Neal: Even soccer snobs have to admit, MLS is improving

There are two distinct groups of soccer fans in the Twin Cities. Loons fans, consisting of soccer moms and dads, plus the bicycle-riding, craft beer-drinking hipsters.

There is also a large group of expatriates who couldn’t care less about the Loons/MLS because it remains a retirement league and is not on par with top European leagues.

I call the latter group soccer snobs. This group piles into spots like Brit’s Pub in downtown Minneapolis to watch EPL matches and the Champions League clashes.

The soccer snobs in this town must admit that MLS has come quite a way since its Inaugural season in 1996. This was underscored a few minutes following the opening kickoff of the MLS All-Stars’ Showdown against a team of Liga MX Stars, a game the MLS players went on to win 2-1 in front of a sellout crowd of 19,797 on a warm evening in St. Paul.

Working down the left flank, defender Diego Palacios delivered a fine cross to the far post, where LAFC teammate — and former Mexico star — Carlos Vela nodded it home to open the scoring at the three-minute mark.

The crowd at Allianz Field erupted. Ten years ago, it didn’t seem possible that such a moment would happen in a soccer-specific stadium in Minnesota. But this is a league looking to expand to a whopping 30 teams. And the Loons, in their sixth year in MLS, were fine All-Star Game hosts.

A drone, dressed up as a loon, cruised around the field before the game. At halftime, messages of support came from local sports stars including Anthony Edwards, Justin Morneau, Nate Prosser, Rachel Banham and Rocco Baldelli. A fan even ran onto the pitch in the 53rd minute to hug Paul Arriola, who had scored a goal that was disallowed because of offsides. The poor guy got escorted out of the stadium for a goal that didn’t even count.

Team MLS led 2-0 until the 84th minute, when Kevin Alvarez of Liga MX drilled a 20-yard shot from just outside the box that had MLS goalkeeper Sean Johnson diving at a vapor trail. We suddenly found out how many Liga MX fans were in attendance as they let loose a few cheers, including one that required a warning from the stadium announcer. Team MLS held on, with Loons goalkeeper Dayne St. Clair winning MVP honors.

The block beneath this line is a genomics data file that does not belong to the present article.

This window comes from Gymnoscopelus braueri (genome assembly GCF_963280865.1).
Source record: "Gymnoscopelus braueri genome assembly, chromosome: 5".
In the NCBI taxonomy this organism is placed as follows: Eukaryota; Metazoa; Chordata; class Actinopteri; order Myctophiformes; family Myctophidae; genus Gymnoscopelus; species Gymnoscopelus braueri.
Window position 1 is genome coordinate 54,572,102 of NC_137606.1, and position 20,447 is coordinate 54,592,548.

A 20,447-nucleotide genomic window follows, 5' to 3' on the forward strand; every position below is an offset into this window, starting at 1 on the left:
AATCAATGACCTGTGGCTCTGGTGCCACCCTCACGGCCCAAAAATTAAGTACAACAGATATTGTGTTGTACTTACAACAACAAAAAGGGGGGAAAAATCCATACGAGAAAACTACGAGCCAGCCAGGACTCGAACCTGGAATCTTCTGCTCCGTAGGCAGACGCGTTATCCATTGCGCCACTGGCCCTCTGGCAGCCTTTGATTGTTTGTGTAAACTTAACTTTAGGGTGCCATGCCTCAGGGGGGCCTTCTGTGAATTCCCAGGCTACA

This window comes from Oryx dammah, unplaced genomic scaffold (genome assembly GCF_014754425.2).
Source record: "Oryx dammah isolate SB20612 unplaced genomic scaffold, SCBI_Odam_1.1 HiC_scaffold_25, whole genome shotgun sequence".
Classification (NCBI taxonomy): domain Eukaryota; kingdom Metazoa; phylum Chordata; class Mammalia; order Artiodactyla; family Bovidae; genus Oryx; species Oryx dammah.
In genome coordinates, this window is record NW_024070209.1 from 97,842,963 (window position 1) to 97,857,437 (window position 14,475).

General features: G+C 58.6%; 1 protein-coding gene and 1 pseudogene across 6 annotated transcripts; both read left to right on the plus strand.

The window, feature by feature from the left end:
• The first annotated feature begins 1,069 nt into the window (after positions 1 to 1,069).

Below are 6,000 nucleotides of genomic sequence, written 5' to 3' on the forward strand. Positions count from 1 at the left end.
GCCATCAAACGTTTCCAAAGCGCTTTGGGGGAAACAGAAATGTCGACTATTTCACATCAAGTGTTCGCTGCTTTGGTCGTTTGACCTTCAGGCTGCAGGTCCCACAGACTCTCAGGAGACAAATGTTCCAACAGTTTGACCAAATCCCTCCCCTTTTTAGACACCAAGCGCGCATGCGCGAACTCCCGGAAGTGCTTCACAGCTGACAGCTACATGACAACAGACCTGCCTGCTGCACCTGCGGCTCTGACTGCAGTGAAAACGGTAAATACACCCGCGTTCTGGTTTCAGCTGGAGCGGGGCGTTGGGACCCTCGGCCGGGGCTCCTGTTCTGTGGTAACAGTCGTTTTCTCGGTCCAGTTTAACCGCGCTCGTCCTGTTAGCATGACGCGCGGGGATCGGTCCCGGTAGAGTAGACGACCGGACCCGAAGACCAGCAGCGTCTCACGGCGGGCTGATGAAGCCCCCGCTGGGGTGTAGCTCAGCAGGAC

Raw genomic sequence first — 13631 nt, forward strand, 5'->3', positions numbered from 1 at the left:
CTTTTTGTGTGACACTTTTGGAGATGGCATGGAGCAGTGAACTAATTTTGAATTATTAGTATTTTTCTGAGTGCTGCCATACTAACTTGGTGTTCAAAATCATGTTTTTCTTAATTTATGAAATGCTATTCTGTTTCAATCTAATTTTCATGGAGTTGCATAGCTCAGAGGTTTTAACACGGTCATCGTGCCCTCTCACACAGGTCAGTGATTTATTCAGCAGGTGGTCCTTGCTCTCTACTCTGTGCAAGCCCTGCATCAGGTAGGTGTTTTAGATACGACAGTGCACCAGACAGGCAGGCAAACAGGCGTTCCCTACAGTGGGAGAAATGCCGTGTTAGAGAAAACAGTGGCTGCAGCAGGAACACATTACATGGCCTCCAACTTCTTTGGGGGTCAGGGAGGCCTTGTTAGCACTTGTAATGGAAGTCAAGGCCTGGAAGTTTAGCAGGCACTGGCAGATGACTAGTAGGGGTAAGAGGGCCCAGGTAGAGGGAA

There was something for everyone on Wednesday.

MLS is developing its own talent, such as Jordan Morris, while also appealing to accomplished players such as Vela and Chicharito. The three were the starting forwards in a 4-3-3 formation deployed by MLS Coach — and Minnesota United Coach — Adrian Heath.

This is not an attempt to put MLS up with Europe’s top leagues. But MLS is a far cry from its early years when, occasionally, someone would get on the end of a cross and shank one into Row 30.

Today’s MLS has players who are fast, skilled, smart and creative. The league is involved in the international soccer economy more than ever.

“With the investment MLS has made in its rosters and attacking talent, overall, it’s a huge difference in talent,” MLS All-Stars defender Walker Zimmerman said. “And you look at the depth of the roster, some of the guys who aren’t playing would have been penciled in as starters 10 years ago.”

Young players are sold for eight-figure transfer fees and the league just saw Gareth Bale, Giorgio Chiellini and Christian Benteke join during its secondary transfer window.

Meanwhile, the stakes have been raised in MLS thanks to players who suited up for the All-Star Game at Allianz Field. Zimmerman is a stalwart of Team USA’s back line. Forward Jesus Ferreira could be USA’s No. 9 in November in Qatar. They were joined by other stars such as Raul Ruidiaz, who converted a penalty kick in the 72nd minute for MLS’ second goal, Paul Arriola and Darlington Nagbe.

A night like this made it easier for me to forget about the soccer snobs. Let’em get up at 6 am to watch EPL games every weekend. I have the option of sleeping in and waiting for MLS.

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